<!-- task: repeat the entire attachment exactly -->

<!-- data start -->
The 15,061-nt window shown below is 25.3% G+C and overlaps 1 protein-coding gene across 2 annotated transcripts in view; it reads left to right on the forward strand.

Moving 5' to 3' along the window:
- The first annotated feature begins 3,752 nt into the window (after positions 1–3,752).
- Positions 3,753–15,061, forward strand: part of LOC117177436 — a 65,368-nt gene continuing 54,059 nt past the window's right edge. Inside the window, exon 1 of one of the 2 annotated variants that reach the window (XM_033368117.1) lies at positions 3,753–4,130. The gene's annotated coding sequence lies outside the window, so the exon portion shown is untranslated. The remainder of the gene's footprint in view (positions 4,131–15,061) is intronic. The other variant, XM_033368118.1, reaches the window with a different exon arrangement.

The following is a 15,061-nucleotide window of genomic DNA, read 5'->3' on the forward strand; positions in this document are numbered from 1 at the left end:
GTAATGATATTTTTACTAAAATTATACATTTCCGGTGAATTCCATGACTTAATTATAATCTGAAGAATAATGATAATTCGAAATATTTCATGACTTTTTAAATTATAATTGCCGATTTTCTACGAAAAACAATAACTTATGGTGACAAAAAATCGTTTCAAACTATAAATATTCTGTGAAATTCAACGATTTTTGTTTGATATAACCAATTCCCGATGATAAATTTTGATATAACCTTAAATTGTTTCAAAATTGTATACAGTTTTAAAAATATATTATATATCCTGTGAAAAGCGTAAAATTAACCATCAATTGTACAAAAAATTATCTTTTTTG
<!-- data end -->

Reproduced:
The 15,061-nt window shown below is 25.3% G+C and overlaps 1 protein-coding gene across 2 annotated transcripts in view; it reads left to right on the forward strand.

Moving 5' to 3' along the window:
- The first annotated feature begins 3,752 nt into the window (after positions 1–3,752).
- Positions 3,753–15,061, forward strand: part of LOC117177436 — a 65,368-nt gene continuing 54,059 nt past the window's right edge. Inside the window, exon 1 of one of the 2 annotated variants that reach the window (XM_033368117.1) lies at positions 3,753–4,130. The gene's annotated coding sequence lies outside the window, so the exon portion shown is untranslated. The remainder of the gene's footprint in view (positions 4,131–15,061) is intronic. The other variant, XM_033368118.1, reaches the window with a different exon arrangement.

The following is a 15,061-nucleotide window of genomic DNA, read 5'->3' on the forward strand; positions in this document are numbered from 1 at the left end:
GTAATGATATTTTTACTAAAATTATACATTTCCGGTGAATTCCATGACTTAATTATAATCTGAAGAATAATGATAATTCGAAATATTTCATGACTTTTTAAATTATAATTGCCGATTTTCTACGAAAAACAATAACTTATGGTGACAAAAAATCGTTTCAAACTATAAATATTCTGTGAAATTCAACGATTTTTGTTTGATATAACCAATTCCCGATGATAAATTTTGATATAACCTTAAATTGTTTCAAAATTGTATACAGTTTTAAAAATATATTATATATCCTGTGAAAAGCGTAAAATTAACCATCAATTGTACAAAAAATTATCTTTTTTG